Cognitive voice technology has existed for some time, thanks to advancements in artificial intelligence. The average consumer is, therefore, aware of such systems like Amazon Alexa and Google Home.
It is also important to note that these “smart” speakers have enjoyed a growing presence within the professional community. There are many different benefits of speech recognition technology which are associated with these devices.
One of their most noticeable impacts can be seen within the hospitality industry, as such systems provide guests with a hands-free and audible means to access information. It is therefore entirely reasonable to ask, whether or not, cognitive voice technology (CVT) is appropriate for corporate meetings and similar environments. Let us break this concept down into subsections to learn more.
What is Driving the Growth in CVT?
Much like any product, the success of voice-assisted technology has depended upon its appeal to a specific demographic. This is arguably the most critical point, as the millennial audience is now gaining ground within the corporate sector.
These individuals expect the Internet of Things (IoT) to represent a ubiquitous presence, and they have become highly integrated within the digital age. As an example, it is estimated that more than one-third of all millennials have utilised a smart speaker system at least one time in the past year (1). It therefore fully stands to reason that such a demand is becoming equally pronounced within the professional sector. With the current workforce shifting to agile and digitally driven technology, the role of cognitive voice is undoubtedly expected to increase.
Streamlining In-House Technological Resources
The demand for CVT is also heavily associated with a more significant digital trend: to simplify in-house digital systems and to increase their sense of intuitive functionality. Perhaps one of the most well-known examples (once again referring to the millennial gen) can be seen in Star Trek: The Next Generation and the verbal communications between the captain of the Enterprise and its computer. While this was fictional in the 1990s, the fact of the matter is that it has become a reality.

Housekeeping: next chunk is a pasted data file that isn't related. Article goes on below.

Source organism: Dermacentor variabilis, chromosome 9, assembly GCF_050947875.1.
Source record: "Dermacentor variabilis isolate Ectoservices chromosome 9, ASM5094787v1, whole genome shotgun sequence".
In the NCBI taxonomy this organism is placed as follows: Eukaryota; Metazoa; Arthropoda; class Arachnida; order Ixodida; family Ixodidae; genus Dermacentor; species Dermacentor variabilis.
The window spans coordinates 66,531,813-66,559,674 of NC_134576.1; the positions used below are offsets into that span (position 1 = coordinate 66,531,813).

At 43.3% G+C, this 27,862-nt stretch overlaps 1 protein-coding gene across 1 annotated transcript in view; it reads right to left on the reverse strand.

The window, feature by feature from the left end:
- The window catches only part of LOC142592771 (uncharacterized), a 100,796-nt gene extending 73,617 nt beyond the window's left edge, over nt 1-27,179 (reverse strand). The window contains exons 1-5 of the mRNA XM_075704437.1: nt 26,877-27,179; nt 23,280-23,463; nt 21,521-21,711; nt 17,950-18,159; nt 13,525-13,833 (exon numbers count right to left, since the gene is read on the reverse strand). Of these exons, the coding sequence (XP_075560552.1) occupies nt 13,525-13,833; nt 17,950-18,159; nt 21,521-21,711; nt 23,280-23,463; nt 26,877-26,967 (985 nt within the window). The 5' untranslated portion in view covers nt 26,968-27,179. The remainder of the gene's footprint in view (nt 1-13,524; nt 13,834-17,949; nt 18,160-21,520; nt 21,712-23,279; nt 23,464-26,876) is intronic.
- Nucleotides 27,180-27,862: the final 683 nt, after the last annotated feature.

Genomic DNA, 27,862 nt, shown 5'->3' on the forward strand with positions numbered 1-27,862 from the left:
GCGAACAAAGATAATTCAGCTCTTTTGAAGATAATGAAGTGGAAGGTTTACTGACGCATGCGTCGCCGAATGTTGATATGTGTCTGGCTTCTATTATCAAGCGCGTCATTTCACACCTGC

Cognitive voice technology offers the capability of addressing several concerns in regards to presentations:
- Eliminating time-consuming point-and-click submissions.
- Removing clumsy hardware, such as network cables, from the environment.
- The use of this tech allows the presenter to focus on the material and task at hand.
Let us also not fail to mention that voice recognition tech (closely linked to cognitive voice systems) can tackle other tasks such as translating a voice recording into a document or enabling authorised users to access a voice-activated program (2). Ultimately, such protocols will streamline in-house activities and advance what could have otherwise represented rather complicated processes.
What Might the Future Hold?
It is sometimes rather tricky to predict future digital trends. However, there is no doubt that the technology behind audio-visual presentations is gravitating towards a sense of intuitive automation. Statistics play an essential role in this.
Data has shown that the global market share of smart speaker sales has steadily increased over the past few years. What is perhaps more interesting is that other manufacturers such as Xiaomi and Alibaba have now entered into the fold; offering more variety to consumers(3). This diversification is a clear indication that customers are now beginning to appreciate the overall benefits. They are looking to tailor these systems around their professional requirements.
While the exact impact of cognitive voice technology is yet to be seen, there is no doubt that such systems will enjoy a pronounced presence within the office environment.
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